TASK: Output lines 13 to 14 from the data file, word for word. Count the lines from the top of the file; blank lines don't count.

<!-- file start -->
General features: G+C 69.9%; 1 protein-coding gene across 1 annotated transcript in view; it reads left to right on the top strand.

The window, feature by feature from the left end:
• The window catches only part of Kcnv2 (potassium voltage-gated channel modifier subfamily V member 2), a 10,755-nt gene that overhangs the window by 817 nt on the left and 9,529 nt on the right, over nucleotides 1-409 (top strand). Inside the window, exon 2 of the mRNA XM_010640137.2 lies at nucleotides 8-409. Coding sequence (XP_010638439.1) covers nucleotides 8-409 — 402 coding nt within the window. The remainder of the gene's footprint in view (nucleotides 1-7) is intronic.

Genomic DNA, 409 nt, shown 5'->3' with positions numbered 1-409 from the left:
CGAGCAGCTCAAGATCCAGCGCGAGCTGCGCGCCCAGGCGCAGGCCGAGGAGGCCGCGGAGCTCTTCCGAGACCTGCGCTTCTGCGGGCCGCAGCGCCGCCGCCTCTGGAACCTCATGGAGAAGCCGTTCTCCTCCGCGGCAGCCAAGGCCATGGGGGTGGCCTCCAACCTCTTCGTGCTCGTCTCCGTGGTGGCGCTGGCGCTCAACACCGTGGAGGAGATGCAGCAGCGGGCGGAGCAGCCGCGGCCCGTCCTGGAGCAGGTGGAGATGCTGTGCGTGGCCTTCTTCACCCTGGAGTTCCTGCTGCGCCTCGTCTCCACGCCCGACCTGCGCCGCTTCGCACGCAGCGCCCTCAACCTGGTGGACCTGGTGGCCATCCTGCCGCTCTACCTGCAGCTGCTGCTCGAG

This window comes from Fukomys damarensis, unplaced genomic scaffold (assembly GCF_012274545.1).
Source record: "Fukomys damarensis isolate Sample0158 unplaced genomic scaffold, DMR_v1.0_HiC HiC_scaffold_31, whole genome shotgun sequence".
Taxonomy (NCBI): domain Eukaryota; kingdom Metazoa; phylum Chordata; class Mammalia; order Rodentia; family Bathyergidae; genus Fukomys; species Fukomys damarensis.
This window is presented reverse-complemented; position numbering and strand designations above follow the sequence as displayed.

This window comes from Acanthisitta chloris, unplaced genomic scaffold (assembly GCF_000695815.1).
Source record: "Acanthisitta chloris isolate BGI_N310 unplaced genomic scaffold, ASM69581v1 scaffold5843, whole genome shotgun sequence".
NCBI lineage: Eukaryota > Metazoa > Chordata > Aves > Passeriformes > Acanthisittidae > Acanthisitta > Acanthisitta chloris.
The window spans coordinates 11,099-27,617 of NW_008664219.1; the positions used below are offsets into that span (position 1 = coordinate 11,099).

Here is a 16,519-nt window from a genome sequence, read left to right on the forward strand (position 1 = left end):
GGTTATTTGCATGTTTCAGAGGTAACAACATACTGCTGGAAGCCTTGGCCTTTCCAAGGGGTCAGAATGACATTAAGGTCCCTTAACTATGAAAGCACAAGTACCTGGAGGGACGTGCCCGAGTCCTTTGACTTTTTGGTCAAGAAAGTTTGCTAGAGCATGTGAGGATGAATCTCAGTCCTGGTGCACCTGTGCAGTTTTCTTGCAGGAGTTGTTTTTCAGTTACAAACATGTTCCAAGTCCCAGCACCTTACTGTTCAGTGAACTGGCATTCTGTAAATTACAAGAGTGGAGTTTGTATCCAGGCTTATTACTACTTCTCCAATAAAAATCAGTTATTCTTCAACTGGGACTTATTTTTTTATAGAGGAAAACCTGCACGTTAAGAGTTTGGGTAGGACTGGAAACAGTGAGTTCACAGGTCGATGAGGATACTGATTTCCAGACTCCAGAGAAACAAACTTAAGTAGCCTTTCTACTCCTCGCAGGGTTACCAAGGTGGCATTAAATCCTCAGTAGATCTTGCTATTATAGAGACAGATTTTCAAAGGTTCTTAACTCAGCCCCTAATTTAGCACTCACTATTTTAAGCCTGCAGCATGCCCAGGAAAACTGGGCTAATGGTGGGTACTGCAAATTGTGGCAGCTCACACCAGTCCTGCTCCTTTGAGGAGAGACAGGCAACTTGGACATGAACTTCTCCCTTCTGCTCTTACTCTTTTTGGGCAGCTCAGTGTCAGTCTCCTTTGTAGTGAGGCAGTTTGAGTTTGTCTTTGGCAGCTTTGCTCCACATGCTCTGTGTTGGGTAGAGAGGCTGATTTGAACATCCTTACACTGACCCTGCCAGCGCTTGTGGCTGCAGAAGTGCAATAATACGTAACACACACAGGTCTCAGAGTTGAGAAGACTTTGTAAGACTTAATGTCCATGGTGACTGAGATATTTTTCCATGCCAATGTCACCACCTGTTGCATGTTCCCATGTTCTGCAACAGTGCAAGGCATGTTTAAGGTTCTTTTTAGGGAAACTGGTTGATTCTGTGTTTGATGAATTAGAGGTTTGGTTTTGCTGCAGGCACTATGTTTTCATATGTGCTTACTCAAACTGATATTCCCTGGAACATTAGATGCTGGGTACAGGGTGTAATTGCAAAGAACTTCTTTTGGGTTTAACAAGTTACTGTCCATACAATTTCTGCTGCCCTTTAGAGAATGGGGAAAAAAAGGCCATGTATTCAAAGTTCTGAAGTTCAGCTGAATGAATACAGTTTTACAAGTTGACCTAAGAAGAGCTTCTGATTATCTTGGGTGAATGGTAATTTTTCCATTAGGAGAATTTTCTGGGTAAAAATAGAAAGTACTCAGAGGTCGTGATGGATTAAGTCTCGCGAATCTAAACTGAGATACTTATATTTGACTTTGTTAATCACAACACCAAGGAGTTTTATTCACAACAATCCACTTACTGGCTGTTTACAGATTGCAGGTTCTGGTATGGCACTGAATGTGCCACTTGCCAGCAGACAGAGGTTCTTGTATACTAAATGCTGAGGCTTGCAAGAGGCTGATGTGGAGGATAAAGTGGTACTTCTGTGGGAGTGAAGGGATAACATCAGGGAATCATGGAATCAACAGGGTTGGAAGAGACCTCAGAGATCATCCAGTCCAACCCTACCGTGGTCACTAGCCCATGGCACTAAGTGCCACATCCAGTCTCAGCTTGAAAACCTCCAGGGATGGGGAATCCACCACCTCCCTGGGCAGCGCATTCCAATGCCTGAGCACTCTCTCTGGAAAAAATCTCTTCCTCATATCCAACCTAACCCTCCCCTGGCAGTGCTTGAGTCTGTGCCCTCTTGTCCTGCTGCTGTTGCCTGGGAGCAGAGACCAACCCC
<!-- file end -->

The window spans coordinates 11,099-27,617 of NW_008664219.1; the positions used below are offsets into that span (position 1 = coordinate 11,099).

Here is a 16,519-nt window from a genome sequence, read left to right on the forward strand (position 1 = left end):